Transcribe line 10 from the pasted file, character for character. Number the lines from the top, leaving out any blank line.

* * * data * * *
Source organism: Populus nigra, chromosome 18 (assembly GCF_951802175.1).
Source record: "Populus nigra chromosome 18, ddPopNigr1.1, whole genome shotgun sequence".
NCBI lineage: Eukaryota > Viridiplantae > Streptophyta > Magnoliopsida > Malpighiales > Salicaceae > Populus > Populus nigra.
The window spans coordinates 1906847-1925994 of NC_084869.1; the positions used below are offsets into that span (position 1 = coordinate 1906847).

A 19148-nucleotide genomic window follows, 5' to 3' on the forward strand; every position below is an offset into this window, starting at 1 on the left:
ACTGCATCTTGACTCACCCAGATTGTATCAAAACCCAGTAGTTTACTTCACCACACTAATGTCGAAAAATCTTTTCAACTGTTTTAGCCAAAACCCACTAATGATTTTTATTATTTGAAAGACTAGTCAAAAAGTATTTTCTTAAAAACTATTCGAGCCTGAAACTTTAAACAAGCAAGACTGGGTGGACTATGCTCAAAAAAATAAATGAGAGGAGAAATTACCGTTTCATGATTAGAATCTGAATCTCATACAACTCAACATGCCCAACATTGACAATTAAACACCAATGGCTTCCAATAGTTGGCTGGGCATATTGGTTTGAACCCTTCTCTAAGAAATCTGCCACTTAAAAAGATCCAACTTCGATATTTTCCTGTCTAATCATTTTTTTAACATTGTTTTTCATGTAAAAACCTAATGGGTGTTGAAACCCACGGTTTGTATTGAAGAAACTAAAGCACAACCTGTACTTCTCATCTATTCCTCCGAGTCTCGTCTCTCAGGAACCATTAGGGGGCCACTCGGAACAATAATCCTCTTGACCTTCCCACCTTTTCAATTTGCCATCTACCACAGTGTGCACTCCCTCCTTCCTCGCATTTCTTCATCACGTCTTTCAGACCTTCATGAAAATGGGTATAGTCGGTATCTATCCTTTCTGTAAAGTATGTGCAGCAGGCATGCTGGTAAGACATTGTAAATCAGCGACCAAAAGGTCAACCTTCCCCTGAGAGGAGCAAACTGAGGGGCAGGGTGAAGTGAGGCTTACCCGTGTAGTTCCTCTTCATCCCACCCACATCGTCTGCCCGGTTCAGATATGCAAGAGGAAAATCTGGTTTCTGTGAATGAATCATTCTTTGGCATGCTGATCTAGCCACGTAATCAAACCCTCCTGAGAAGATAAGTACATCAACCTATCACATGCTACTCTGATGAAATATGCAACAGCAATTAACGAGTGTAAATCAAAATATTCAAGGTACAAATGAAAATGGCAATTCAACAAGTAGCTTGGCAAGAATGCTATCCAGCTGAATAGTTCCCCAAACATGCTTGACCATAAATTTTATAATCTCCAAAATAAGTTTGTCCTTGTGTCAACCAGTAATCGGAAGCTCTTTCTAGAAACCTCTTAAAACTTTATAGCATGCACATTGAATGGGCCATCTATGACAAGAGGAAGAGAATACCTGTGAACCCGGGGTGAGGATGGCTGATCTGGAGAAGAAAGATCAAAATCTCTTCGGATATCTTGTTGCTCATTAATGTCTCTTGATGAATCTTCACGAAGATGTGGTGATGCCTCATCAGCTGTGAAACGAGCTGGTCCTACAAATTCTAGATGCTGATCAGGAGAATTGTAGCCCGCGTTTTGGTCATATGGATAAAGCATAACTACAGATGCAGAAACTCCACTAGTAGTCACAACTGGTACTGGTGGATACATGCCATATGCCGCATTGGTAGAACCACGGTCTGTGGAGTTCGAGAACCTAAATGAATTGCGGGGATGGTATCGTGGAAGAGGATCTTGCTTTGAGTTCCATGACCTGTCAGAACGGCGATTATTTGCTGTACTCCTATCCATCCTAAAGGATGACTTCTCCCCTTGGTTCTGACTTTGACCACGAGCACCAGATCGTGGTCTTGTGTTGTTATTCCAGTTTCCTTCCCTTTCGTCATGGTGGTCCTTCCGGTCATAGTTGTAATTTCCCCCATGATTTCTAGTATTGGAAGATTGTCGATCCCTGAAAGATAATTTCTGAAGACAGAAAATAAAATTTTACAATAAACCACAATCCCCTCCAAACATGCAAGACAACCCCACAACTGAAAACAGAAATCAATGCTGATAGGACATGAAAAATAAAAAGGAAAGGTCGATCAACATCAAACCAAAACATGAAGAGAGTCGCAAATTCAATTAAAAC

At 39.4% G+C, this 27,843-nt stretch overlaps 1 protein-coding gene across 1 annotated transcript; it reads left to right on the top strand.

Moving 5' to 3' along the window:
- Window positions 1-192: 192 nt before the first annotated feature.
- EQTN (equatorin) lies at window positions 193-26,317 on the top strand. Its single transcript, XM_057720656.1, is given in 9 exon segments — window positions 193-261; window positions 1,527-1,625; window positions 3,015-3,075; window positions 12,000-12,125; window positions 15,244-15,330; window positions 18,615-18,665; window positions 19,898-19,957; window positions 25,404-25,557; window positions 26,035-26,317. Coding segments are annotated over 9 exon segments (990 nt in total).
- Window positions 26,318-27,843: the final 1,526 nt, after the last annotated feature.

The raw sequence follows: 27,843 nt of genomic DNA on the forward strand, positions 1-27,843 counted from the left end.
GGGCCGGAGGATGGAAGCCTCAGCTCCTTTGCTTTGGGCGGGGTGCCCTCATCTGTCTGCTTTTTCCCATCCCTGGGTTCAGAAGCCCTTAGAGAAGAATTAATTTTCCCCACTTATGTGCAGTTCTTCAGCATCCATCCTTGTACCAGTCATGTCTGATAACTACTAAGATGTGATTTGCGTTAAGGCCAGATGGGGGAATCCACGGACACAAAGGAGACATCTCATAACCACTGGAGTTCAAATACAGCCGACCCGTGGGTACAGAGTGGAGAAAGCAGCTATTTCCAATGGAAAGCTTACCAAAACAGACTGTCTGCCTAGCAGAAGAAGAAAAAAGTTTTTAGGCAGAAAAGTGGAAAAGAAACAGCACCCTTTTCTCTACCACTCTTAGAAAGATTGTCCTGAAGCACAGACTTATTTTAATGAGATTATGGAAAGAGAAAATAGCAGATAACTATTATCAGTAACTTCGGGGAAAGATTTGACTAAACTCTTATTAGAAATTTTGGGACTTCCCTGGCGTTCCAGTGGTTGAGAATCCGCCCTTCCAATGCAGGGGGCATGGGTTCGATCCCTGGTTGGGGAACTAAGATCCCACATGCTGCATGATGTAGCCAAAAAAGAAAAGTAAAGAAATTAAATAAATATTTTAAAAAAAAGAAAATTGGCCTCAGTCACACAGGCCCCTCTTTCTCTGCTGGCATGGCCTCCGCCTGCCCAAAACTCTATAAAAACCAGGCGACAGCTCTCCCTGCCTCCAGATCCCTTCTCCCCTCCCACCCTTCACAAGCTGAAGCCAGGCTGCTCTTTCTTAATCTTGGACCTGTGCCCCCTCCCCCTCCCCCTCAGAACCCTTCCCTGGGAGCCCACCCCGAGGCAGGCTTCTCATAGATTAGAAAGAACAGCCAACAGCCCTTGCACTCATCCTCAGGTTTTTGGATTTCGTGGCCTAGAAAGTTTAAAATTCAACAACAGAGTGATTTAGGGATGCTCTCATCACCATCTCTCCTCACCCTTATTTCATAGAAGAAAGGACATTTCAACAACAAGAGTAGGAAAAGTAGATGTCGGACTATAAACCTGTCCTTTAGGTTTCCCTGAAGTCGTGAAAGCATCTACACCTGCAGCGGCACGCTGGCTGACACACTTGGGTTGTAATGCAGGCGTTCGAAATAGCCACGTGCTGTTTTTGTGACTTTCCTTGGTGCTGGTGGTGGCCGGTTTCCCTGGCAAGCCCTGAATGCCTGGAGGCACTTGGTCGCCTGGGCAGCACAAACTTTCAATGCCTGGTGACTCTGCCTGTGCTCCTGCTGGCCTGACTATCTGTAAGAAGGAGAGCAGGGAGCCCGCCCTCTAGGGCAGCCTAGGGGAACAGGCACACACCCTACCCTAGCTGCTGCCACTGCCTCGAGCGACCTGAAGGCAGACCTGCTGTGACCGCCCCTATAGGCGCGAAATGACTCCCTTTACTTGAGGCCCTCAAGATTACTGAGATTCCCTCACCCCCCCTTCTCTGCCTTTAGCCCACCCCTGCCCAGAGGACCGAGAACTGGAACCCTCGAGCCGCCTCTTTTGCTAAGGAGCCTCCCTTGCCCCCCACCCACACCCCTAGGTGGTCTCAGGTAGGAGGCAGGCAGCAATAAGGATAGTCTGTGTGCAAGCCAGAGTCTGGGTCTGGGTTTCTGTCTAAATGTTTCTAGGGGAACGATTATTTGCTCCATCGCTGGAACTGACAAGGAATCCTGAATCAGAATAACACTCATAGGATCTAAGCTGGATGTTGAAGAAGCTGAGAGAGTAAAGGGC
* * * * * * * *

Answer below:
- EQTN (equatorin) lies at window positions 193-26,317 on the top strand. Its single transcript, XM_057720656.1, is given in 9 exon segments — window positions 193-261; window positions 1,527-1,625; window positions 3,015-3,075; window positions 12,000-12,125; window positions 15,244-15,330; window positions 18,615-18,665; window positions 19,898-19,957; window positions 25,404-25,557; window positions 26,035-26,317. Coding segments are annotated over 9 exon segments (990 nt in total).